Plebgate: Police chief believes three officers should face misconduct hearing

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Andrew Mitchell riding on a bike at Downing Street.
Andrew Mitchell met the three officers after he was accused of calling officers guarding Downing Street 'plebs'. Photo: PA Wire

There is a new twist in the long-running saga known as plebgate.

The chief constable of West Mercia Police has overturned an earlier finding that three Police Federation officers who met Andrew Mitchell had no case to answer for misconduct.

In the weeks following Mr Mitchell's notorious exchange with Downing Street police, in which he was accused of calling them "plebs", the former Chief Whip met with the three officers - who represent the federation (effectively the police union) in Mr Mitchell's Sutton Coldfield constituency.

Straight after the meeting they told the media that Andrew Mitchell had refused to gave them a full account of the events in Downing Street.

Officers stood at the gates of Downing Street
The actions of three Police Federation officers have been the subject of a police inquiry. Credit: Michael Stephens/PA Wire

A recording of the meeting, however, later showed that he'd done exactly that - and given a very full report of what had happened.

Their actions have been the subject of a police inquiry - and subsequently an acrimonious row with the Independent Police Complaints Commission (IPCC).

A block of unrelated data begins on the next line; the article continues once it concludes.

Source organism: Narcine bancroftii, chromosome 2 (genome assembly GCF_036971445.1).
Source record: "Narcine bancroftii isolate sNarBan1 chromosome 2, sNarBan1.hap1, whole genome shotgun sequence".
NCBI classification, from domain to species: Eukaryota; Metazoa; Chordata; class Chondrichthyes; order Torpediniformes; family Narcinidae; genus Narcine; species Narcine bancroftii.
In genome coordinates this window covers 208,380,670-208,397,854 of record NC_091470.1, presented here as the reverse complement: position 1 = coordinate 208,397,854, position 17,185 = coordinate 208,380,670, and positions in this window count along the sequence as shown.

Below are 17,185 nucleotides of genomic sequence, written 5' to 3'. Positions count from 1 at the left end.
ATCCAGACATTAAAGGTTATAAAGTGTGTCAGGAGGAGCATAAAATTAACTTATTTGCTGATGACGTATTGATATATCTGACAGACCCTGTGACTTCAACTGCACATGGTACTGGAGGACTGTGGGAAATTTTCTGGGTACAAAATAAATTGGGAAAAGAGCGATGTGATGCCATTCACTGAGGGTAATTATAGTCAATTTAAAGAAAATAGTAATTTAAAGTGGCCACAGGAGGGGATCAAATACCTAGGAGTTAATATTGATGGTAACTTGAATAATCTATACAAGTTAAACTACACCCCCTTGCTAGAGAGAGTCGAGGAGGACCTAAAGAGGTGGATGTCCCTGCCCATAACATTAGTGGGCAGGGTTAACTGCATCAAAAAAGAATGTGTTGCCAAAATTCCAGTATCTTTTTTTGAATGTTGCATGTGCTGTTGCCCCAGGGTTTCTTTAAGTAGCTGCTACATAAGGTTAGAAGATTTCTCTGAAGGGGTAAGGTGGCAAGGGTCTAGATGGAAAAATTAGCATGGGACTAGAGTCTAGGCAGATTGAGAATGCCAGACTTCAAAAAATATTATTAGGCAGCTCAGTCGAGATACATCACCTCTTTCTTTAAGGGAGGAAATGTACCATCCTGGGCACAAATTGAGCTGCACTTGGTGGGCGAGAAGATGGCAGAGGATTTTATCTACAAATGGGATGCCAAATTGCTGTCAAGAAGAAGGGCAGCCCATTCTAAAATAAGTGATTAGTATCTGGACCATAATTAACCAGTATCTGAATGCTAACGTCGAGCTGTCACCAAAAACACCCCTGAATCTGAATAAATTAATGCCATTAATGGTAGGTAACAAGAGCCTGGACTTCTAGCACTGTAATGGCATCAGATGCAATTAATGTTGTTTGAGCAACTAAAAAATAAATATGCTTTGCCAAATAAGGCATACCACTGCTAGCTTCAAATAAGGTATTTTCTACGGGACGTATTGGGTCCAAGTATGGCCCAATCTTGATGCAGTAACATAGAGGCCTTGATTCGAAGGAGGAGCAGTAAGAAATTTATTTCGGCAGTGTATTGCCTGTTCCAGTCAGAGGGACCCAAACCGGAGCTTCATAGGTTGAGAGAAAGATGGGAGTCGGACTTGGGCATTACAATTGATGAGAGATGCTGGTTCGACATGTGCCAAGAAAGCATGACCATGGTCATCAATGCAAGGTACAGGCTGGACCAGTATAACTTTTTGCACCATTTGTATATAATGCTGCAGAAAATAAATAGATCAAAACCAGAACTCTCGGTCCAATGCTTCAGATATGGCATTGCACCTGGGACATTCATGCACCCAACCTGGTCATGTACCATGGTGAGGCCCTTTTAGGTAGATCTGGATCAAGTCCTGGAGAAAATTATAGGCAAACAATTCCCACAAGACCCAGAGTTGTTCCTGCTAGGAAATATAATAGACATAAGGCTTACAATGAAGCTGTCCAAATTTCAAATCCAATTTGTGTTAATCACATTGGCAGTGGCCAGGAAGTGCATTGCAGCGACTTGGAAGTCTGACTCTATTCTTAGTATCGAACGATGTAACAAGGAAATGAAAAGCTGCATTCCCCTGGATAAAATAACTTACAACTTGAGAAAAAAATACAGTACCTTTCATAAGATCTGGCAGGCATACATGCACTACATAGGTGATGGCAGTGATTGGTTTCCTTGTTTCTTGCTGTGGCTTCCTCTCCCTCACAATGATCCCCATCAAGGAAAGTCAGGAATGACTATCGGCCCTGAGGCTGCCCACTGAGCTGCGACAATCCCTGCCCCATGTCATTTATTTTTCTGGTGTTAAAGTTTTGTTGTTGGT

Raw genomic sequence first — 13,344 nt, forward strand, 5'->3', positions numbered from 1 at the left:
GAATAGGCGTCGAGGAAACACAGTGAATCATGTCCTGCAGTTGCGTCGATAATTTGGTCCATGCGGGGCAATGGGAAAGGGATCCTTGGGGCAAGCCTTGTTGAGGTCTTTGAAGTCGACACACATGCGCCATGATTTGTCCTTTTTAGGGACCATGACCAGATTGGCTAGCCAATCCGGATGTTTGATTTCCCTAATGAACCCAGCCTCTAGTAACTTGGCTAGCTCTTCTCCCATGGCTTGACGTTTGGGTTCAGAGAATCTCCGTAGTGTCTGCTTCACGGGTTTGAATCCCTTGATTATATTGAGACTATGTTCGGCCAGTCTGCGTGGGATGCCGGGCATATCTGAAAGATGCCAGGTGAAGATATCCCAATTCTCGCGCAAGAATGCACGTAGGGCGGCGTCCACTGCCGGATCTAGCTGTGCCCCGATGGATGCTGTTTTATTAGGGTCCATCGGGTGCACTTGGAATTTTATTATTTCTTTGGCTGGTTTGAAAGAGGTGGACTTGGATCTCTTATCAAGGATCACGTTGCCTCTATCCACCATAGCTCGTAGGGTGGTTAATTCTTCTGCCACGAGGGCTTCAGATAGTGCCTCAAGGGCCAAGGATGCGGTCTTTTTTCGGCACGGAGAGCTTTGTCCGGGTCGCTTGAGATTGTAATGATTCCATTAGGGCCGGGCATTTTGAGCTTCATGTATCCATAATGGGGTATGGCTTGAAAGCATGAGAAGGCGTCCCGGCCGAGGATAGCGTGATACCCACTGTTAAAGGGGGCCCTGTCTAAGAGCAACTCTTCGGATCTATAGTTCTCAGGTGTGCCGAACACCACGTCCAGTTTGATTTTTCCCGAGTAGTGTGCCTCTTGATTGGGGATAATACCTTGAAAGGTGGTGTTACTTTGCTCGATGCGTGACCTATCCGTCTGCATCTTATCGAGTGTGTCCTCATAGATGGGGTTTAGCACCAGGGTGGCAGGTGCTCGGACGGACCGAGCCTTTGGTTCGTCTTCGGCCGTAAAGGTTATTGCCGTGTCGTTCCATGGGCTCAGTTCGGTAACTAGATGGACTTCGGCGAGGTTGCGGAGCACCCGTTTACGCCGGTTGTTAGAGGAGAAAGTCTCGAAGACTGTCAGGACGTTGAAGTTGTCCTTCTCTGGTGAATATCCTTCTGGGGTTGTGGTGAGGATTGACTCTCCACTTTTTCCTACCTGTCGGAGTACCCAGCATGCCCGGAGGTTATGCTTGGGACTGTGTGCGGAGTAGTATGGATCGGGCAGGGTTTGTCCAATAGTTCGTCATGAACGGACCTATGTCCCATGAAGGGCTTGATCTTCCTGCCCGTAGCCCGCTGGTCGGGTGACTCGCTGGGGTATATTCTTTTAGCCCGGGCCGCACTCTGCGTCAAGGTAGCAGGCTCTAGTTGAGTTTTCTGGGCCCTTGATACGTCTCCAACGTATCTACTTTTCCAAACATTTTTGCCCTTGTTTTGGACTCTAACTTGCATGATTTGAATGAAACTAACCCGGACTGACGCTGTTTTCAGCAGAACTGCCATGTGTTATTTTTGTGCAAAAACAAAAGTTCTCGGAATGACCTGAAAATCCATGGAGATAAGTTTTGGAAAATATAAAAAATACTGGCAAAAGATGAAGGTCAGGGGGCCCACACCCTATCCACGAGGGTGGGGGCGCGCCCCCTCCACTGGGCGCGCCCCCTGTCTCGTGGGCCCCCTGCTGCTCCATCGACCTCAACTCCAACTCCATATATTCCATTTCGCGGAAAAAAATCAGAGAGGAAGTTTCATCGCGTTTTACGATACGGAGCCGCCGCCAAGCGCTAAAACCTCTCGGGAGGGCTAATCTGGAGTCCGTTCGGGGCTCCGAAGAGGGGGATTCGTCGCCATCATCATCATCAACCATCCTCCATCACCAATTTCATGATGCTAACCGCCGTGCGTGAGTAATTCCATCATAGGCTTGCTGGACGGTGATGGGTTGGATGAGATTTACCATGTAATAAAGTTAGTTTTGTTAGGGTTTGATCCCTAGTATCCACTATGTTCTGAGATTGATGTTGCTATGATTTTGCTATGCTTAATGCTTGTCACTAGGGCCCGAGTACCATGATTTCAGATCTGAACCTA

The senior investigating officer concluded there had been a breach of the rules which should trigger disciplinary proceedings, but the final report submitted to the IPCC had a different conclusion - no case for misconduct.

Now West Mercia's chief constable has rescinded the earlier conclusion after reviewing all the evidence again over the last week.

The change was acknowledge in a letter submitted to MPs on the Home Affairs Select Committee who are today investigating the meeting and the case for misconduct.

The chair and deputy chair of the IPCC will give evidence, along with the three Police Federation officers, the three chief constables who employ them and the officer who wrote the original report into the behaviour.

On Monday, the Police Federation officers apologised. But only for speaking to the cameras - not for misleading the public.

Andrew Mitchell, who lost his job over the row, maintains the Police Federation had a political agenda and was picking a fight with the Government over cuts to police budgets.